With a myriad of potential COVID-19 vaccinations on the horizon, the business community is collectively breathing a sigh of relief. While distribution and timing are still up in the air, everyone hopes that by the start of the third quarter of 2021, most Americans will have access to a vaccination. This gives businesses the opportunity to think through how they want to approach their employees about COVID-19 vaccinations — should they be mandatory or at the discretion of the employees? Many businesses, especially in the health care field, will push for mandatory COVID-19 vaccination policies.
If your business decides to go the “mandatory” route, which in the case of a worldwide pandemic is allowable, be ready to field requests to forego the vaccination once you roll out your policy. Some (maybe most) requests can be turned down, like those people who just don’t like the idea of vaccines in general or those who have some latent distrust of the COVID-19 vaccines (perhaps socially or politically driven). Full disclosure: I plan to get the vaccination when it’s my turn.
However, you need to listen to those requests to not take the vaccine that involve some type of health-related or religious reason. Ignoring them potentially violates the Americans with Disabilities Act or Title VII of the Civil Rights Act, both of which apply to businesses with at least 15 employees, and the Arkansas Civil Rights Act, which applies to businesses with nine or more employees. Here’s the specific EEOC guidance on what a covered business should do in response to a request to not take the vaccination due to health or religious reasons:
If an employer requires vaccinations when they are available, how should it respond to an employee who indicates that he or she is unable to receive a COVID-19 vaccination because of a disability? (12/16/20)
The ADA allows an employer to have a qualification standard that includes “a requirement that an individual shall not pose a direct threat to the health or safety of individuals in the workplace.” However, if a safety-based qualification standard, such as a vaccination requirement, screens out or tends to screen out an individual with a disability, the employer must show that an unvaccinated employee would pose a direct threat due to a “significant risk of substantial harm to the health or safety of the individual or others that cannot be eliminated or reduced by reasonable accommodation.” 29 C.F.R. 1630.2(r). . . . If an employer determines that an individual who cannot be vaccinated due to disability poses a direct threat at the worksite, the employer cannot exclude the employee from the workplace—or take any other action—unless there is no way to provide a reasonable accommodation (absent undue hardship) that would eliminate or reduce this risk so the unvaccinated employee does not pose a direct threat.
If there is a direct threat that cannot be reduced to an acceptable level, the employer can exclude the employee from physically entering the workplace, but this does not mean the employer may automatically terminate the worker. Employers will need to determine if any other rights apply under the EEO laws or other federal, state, and local authorities. For example, if an employer excludes an employee based on an inability to accommodate a request to be exempt from a vaccination requirement, the employee may be entitled to accommodations such as performing the current position remotely. This is the same step that employers take when physically excluding employees from a worksite due to a current COVID-19 diagnosis or symptoms; some workers may be entitled to telework or, if not, may be eligible to take leave under the Families First Coronavirus Response Act, under the FMLA, or under the employer’s policies.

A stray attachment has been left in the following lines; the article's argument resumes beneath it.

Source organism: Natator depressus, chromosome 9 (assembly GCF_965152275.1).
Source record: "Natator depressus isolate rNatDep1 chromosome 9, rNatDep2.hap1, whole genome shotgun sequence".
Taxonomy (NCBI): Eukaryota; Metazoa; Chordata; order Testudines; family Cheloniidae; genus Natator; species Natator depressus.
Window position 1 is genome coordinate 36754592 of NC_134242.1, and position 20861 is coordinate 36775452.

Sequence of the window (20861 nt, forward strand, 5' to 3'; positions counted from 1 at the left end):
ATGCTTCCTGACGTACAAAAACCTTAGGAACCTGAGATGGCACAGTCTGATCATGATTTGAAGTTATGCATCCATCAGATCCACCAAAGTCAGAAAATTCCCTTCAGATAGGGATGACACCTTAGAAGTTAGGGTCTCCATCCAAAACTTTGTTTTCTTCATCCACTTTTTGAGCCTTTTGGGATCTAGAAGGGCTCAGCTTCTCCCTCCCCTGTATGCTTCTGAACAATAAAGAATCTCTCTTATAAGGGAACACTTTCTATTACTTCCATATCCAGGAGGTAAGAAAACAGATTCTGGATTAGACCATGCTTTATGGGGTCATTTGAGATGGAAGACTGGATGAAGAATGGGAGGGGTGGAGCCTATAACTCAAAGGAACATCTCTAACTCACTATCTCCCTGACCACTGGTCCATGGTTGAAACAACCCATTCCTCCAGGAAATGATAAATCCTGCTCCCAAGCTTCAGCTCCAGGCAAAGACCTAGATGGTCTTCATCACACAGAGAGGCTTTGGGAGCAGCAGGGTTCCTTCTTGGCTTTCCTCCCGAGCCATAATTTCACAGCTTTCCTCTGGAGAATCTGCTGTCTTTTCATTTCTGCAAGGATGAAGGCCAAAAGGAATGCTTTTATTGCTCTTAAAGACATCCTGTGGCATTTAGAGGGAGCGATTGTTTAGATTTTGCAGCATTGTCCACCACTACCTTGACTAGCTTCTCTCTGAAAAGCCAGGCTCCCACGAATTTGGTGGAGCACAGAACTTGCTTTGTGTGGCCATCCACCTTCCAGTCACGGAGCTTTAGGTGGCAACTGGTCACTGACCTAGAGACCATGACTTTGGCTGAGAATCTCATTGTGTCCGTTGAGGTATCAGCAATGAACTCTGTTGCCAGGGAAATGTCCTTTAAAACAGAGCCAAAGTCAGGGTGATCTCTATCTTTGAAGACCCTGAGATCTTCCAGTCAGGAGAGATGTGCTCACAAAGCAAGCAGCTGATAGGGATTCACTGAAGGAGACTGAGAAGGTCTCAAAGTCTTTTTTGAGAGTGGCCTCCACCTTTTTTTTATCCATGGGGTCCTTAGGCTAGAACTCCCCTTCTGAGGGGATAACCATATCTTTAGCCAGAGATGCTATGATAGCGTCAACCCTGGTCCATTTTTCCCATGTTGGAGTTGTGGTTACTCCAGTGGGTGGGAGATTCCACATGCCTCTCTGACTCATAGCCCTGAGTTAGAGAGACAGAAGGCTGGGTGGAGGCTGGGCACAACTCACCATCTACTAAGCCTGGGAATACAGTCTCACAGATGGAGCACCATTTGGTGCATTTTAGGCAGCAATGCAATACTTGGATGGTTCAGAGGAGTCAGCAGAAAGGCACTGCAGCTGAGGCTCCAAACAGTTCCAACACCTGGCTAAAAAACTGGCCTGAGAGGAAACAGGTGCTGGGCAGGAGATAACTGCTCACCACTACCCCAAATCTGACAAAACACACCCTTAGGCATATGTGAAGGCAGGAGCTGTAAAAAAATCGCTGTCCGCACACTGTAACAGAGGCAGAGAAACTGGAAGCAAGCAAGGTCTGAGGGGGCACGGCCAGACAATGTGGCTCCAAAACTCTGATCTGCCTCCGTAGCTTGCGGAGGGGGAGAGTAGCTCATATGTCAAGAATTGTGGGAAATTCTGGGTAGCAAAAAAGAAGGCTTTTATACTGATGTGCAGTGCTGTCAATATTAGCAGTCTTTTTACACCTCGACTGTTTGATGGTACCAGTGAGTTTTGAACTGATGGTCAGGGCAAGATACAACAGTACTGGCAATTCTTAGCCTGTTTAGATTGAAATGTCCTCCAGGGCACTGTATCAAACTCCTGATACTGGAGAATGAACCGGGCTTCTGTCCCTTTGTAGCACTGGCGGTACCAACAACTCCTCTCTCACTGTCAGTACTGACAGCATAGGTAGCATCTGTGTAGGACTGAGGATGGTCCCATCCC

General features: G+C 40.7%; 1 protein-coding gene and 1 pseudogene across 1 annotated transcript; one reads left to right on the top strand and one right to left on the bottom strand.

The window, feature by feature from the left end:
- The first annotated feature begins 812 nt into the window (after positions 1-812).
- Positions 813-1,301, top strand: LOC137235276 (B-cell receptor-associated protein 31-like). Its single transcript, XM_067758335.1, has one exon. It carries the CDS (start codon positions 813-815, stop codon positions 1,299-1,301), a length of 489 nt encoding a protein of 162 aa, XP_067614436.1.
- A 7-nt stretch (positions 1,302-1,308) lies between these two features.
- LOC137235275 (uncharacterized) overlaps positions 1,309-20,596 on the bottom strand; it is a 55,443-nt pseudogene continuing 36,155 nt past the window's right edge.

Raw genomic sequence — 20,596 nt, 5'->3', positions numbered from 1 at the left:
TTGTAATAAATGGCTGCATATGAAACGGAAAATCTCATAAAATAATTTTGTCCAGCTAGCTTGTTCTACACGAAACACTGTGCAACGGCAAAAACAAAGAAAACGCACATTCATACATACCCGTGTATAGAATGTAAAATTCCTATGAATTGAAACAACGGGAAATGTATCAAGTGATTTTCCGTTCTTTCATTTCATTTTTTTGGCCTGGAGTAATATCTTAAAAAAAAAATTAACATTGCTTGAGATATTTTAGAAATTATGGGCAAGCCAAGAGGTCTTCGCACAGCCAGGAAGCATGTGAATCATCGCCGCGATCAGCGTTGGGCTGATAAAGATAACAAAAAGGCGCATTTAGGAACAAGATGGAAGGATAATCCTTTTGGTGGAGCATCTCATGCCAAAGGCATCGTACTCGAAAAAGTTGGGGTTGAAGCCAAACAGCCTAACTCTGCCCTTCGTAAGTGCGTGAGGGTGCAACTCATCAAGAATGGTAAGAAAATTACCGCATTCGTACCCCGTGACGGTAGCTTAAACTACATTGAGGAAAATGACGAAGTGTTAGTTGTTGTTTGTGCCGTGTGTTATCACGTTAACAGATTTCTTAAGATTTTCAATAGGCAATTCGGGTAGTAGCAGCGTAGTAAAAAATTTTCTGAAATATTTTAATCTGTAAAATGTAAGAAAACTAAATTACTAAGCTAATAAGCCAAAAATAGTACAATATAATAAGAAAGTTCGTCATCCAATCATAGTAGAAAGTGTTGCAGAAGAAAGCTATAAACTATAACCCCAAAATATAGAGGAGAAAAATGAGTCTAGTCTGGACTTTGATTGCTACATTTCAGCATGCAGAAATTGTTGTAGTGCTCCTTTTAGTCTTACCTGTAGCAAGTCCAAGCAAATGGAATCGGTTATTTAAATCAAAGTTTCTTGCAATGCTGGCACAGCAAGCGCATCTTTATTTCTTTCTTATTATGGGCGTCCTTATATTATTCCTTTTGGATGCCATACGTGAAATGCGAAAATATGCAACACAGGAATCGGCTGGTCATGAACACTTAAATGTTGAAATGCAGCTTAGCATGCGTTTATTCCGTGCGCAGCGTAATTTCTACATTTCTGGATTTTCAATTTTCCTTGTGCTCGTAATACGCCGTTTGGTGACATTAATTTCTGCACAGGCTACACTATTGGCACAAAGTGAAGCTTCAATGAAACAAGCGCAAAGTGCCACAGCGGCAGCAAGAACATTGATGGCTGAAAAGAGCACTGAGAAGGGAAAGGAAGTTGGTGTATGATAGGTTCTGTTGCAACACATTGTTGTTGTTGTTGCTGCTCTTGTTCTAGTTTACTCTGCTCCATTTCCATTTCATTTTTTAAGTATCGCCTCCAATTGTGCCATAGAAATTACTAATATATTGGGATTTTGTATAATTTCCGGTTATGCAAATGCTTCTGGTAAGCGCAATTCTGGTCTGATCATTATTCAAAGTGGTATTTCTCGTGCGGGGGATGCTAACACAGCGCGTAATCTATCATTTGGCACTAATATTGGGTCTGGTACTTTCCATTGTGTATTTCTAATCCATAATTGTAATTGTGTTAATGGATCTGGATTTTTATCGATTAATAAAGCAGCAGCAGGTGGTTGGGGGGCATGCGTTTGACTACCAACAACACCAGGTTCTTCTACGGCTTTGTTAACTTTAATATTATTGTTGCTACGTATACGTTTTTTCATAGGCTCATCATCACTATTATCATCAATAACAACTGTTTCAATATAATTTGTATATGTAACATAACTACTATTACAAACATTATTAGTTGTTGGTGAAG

If an employer requires vaccinations when they are available, how should it respond to an employee who indicates that he or she is unable to receive a COVID-19 vaccination because of a sincerely held religious practice or belief? (12/16/20)
Once an employer is on notice that an employee’s sincerely held religious belief, practice, or observance prevents the employee from receiving the vaccination, the employer must provide a reasonable accommodation for the religious belief, practice, or observance unless it would pose an undue hardship under Title VII of the Civil Rights Act. Courts have defined “undue hardship” under Title VII as having more than a de minimis cost or burden on the employer. EEOC guidance explains that because the definition of religion is broad and protects beliefs, practices, and observances with which the employer may be unfamiliar, the employer should ordinarily assume that an employee’s request for religious accommodation is based on a sincerely held religious belief. If, however, an employee requests a religious accommodation, and an employer has an objective basis for questioning either the religious nature or the sincerity of a particular belief, practice, or observance, the employer would be justified in requesting additional supporting information.
You can find the full text of the EEOC’s vaccination guidance at www.eeoc.gov/wysk/what-you-should-know-about-covid-19-and-ada-rehabilitation-act-and-other-eeo-laws.
Now, just because one of your employees asks for an exemption from a mandatory vaccination policy due to health or religious reasons does not mean he or she is automatically entitled to it. But, you should listen, get the facts and fully understand the law before you make a decision (one you might have to explain in court) on whether to grant an exception. In my view, working with an employee to see if there is a reasonable option – like a remote working arrangement, some type of extended leave or even a transfer to another job – is never a bad idea.